System Shock has been well worth the wait. Despite the elongated development, there’s no shortage of polish to this remake. The changes feel considered and it manages to retain the isolated, tense feel of skulking around Citadel Station. There’s some modern assistance on offer but it doesn’t hold your hand with combat being occasionally strategic. I really like how this has turned out. It’s playing on my nostalgia but giving me a version of a classic that I’d much prefer to play.

System Shock
8 Overall
+ Carries a phenomenal atmosphere.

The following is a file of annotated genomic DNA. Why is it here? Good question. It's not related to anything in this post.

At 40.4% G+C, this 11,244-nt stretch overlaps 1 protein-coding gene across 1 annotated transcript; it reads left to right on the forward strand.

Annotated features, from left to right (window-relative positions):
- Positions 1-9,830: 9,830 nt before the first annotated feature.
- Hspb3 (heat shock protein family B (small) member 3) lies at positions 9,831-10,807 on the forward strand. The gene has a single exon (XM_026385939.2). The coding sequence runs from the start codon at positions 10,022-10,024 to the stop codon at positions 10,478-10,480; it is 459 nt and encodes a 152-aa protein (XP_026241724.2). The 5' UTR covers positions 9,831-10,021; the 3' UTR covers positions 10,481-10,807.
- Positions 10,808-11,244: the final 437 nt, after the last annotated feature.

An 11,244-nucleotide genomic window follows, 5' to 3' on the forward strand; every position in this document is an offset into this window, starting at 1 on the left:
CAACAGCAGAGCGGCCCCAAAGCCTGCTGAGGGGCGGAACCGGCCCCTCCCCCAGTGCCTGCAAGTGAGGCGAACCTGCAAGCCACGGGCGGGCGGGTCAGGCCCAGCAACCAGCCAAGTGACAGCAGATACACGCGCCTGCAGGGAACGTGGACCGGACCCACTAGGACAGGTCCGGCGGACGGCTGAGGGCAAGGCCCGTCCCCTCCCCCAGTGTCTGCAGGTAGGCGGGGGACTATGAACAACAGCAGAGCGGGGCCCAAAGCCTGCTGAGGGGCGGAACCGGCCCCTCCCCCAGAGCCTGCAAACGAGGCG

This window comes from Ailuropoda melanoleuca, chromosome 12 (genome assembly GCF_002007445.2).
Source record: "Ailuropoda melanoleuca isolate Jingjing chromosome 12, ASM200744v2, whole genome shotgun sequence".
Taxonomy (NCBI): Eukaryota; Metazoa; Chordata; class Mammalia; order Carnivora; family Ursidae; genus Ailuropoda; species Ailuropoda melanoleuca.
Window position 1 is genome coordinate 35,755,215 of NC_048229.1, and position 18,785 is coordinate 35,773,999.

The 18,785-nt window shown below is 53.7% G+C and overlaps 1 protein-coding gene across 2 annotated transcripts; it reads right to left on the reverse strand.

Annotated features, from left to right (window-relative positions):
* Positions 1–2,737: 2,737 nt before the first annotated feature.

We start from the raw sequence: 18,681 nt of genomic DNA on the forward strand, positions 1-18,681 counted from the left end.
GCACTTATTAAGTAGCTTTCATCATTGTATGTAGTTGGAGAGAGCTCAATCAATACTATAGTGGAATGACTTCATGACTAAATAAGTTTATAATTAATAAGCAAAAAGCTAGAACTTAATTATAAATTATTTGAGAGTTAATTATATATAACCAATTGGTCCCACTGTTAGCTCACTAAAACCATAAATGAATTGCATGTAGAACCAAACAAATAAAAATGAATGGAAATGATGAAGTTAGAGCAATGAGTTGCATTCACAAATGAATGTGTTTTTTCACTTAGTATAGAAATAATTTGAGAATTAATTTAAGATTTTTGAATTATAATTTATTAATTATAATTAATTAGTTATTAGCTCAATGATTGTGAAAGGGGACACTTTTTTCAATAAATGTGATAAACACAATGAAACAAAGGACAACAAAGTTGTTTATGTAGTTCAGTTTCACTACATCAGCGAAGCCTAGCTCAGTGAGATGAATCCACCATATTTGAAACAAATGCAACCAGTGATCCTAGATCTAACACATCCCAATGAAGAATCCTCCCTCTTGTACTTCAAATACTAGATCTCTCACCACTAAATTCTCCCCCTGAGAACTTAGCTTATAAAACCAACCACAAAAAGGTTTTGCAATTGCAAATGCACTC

+ Combat feels weighty and tense.
+ Cyberspace sections are now a lot easier to parse.
+ Controls map surprisingly well to a controller.
- Still can feel unforgiving for new players.
- Autosaving is infrequent.
- The UI remains fairly busy.
As someone who really likes the original, this new take on System Shock doesn't stray too far from the source. Nightdive have updated the visuals and made things just a little more friendly for new players. Visually, it's very atmospheric and polished. The interface can initially be tricky to read but combat feels punchy and can be tactical. The conveniences are welcome but it still has one foot in the clunky possibility space of 90's PC gaming. Rather than entirely sand off the things that appeal to me about System Shock, it refines them in a way I really admire.

About Mike

Mike gets all the racing games because he understands that stuff even though he doesn't drive.